I had a friend of mine present me with a little piece of Cougars history Tuesday night. While doing some housecleaning, he came across a pair of 1991 Cougars game programs – our inaugural season.
The advertisements were interesting – many of which were outdated, as you’d expect to be the case more than 20 years later. Some of my favorites:
An ad for Smith Copy Systems, Inc. promoting copiers.
“Plain Paper Copies”
“Automatic Document Feeding”
I can only speculate that full color copies, around 1991, was a pretty modern advancement in the copy machine industry.
This ad is for a men’s clothier. Any chance I can get those pants on the left, rush-ordered in time for Christmas?
An ad for East Side Video in Geneva, advertised the following:
and introducing Laser Discs!
A welcome letter from Midwest League President George Spelius welcomes “Kane County, Illinois to their first year in the league.”
Another welcome letter in the program, this one from former Cougars General Manager Bill Larsen, offers the following wish: “Here’s hoping that ‘Grassroots Baseball’ in Kane County becomes a long standing and successful tradition.”
Page 49 had some interesting information on the stadium’s construction. Markur Contractors, Inc. makes mention of the following:
“Phase I of the construction began in November of 1989 and when the entire project was complete, a total of 7,000 tons of concrete were used…the playing field, built to major league specifications, contains 2 miles of drainage pipe, over 2 acres of sod and 4,500 tons of special grade sand transported from Indiana…if you are wondering how much electricity is used for lighting the field at night, just turn on 3,155 100-watt bulbs…”
Thumbing through the player pages, it’s interesting to note that many of the players, who were in the 20-24 year old range at the time, are now over the hill and knocking on the door of 50. The coaching staff that season included a familiar name to Cubs fans – Oneri Fleita. Fleita was the hitting coach that season and according to his bio on page 36, played two seasons of minor league ball for the Orioles. Fleita was a coach the previous season in Wausau (WI), before the franchise re-located to Kane County that fall.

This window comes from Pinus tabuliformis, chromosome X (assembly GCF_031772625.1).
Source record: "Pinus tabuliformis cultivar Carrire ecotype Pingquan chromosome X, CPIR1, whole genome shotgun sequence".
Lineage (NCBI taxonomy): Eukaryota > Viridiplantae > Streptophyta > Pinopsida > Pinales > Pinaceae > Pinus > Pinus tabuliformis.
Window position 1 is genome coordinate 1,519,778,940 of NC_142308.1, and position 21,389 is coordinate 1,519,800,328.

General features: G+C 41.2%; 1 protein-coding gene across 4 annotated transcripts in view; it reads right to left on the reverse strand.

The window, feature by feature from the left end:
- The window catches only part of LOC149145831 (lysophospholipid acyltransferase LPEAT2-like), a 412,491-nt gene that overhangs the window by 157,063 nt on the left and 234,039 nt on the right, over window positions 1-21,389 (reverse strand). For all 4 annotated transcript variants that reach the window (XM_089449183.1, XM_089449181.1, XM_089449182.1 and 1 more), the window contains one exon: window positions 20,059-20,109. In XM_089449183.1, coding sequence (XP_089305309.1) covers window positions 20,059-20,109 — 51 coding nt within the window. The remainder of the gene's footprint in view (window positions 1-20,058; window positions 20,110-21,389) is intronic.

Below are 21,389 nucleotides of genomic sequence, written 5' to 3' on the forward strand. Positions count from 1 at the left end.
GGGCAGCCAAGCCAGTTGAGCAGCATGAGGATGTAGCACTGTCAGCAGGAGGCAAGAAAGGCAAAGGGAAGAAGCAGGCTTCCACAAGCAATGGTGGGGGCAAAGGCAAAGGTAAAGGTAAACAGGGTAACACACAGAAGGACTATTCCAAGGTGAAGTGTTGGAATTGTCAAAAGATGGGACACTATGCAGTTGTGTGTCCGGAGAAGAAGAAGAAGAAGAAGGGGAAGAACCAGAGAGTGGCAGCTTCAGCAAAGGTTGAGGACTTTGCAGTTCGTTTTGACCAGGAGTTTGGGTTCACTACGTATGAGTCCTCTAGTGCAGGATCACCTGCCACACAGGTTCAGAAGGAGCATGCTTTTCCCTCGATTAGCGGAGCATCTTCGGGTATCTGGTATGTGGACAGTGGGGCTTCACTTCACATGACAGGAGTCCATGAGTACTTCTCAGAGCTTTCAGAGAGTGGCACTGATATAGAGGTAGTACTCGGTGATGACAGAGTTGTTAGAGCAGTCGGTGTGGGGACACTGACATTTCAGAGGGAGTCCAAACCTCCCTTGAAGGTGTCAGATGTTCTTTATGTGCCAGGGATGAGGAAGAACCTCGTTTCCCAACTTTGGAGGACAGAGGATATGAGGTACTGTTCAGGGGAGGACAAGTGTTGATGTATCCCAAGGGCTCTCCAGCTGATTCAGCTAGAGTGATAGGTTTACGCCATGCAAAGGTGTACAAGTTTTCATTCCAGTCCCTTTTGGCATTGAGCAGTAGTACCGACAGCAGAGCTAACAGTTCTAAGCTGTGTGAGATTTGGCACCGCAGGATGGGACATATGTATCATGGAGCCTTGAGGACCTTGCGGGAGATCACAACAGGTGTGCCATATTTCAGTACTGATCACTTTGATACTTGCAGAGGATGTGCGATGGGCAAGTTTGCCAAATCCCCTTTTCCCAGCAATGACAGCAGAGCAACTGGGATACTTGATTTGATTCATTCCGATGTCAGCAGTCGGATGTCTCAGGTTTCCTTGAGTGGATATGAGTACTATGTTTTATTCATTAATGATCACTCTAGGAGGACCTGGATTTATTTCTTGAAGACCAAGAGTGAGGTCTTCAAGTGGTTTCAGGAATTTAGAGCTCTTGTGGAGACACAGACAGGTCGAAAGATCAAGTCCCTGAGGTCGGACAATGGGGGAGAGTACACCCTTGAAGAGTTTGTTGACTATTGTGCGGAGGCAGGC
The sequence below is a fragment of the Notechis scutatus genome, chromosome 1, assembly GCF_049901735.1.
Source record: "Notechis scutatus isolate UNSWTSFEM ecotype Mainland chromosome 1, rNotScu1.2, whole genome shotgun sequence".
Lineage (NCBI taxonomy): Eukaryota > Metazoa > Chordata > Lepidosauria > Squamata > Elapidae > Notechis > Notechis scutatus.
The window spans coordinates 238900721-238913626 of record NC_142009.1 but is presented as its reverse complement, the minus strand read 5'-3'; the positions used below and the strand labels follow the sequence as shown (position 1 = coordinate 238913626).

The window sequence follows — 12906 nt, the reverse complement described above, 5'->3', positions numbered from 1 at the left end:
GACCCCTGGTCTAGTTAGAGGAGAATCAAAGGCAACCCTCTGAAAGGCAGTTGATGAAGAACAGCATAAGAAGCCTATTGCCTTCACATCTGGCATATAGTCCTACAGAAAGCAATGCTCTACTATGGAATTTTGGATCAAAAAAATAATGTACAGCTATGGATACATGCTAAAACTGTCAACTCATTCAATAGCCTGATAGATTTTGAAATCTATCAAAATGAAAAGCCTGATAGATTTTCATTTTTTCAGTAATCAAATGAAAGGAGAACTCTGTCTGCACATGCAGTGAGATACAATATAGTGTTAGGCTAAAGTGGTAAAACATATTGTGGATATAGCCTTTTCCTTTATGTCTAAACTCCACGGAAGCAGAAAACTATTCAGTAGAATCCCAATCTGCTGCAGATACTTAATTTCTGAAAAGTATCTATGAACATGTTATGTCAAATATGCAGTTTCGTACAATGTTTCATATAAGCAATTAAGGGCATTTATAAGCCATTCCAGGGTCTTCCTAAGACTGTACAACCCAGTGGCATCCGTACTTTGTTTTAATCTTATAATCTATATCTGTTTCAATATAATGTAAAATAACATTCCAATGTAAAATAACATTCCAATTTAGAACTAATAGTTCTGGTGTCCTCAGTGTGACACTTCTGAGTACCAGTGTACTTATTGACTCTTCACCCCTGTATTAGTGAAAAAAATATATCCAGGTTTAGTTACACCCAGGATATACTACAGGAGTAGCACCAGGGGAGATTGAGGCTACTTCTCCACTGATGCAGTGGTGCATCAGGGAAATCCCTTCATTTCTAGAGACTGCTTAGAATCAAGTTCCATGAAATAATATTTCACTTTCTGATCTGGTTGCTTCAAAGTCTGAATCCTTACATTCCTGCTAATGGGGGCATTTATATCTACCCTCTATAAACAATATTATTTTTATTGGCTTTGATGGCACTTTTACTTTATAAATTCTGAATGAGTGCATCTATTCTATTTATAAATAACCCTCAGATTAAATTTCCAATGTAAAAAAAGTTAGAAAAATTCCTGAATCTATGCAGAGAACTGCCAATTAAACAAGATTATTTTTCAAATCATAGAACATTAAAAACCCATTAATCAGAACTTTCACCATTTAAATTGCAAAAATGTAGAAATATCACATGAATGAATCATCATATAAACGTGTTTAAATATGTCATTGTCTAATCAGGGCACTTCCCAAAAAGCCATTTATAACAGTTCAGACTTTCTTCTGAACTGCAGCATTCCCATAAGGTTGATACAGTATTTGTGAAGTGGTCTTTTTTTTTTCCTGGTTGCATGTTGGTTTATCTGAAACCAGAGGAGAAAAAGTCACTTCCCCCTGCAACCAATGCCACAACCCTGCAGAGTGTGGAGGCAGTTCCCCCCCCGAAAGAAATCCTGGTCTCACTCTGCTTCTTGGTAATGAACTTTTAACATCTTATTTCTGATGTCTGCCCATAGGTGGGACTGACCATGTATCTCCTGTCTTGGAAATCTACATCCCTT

On page 39, the program recaps the ’90 season at Wausau, which certainly didn’t go as planned. The Timbers’ record of 49-87 was the worst in the Midwest League in 1990. Pitcher Brad Pennington, who returned in 1991 as a Class-A Baltimore player in Kane County, led the league in walks with 121. Things must have turned around for Brad, though. He made his big league debut in 1993, and will be remembered as the first-ever Cougar to make the major leagues.
Then there’s this excerpt, also from the season recap:
“The Timbers were also involved in the league’s most bizarre incident. On August 12, after a game between Wausau and South Bend was postponed by rain, five players illegally entered South Bend’s Coveleski Stadium and removed the tarp from the field during a downpour. South Bend police were prepared to make arrests before South Bend Manager Rick Patterson intervened. After the players…admitted their guilt, no charges were filed.”
Now, that’s a pretty good story. The only drama I’ve seen involving our team and the tarp was in 2009. Following a rain-out, the team took aim on the field for a giant slip n’ slide.
Here’s the stadium map from the ’91 program. “Advanced” tickets could be purchased at the Cougars box office, but also at various locations, including Carson Pirie Scott, Rose Records, Bergner’s, and select West Coast Video locations. Tickets at these locations were available on a cash-only basis.
The Cougars front office staff list makes reference to a “Yukon Jack”, who was the PA announcer that season. It also mentions Dave Wills, current broadcaster for the Tampa Bay Rays and one of our featured speakers at the 2009 Winter Banquet. Wills was the first radio broadcaster in our history. That year, games were broadcast on WAUR 930 AM. According to page 11, it was “The Fox Valley’s GREAT ‘AM’”.
Towns in the league that year who have since left the Midwest League include the following:
The South Bend franchise was a White Sox affiliate at the time.
Last month while we were in Reno for the Minor League Baseball Promotional Seminar, a front office staff member of the Visalia Rawhide gave an insightful presentation, that talked about how the history of your minor league team means more than what you might give it credit for.
There’s some interesting history with the Cougars that goes back 20+ years now. Fans who came here as 6-year olds with their parents, are now a Mom or Dad bringing their children to a game. It’s important to remember the history. I’m curious to learn more about the anticipation people in this area felt as this new team emerged in 1991. It must have been exciting and had some people guessing what minor league baseball was all about, and how it could possibly survive in the shadow of two major league teams.
To paraphrase Bill Larsen’s hope that “grassroots baseball would become a successful tradition”, I think we can safely say that it has.
Thanks for reading!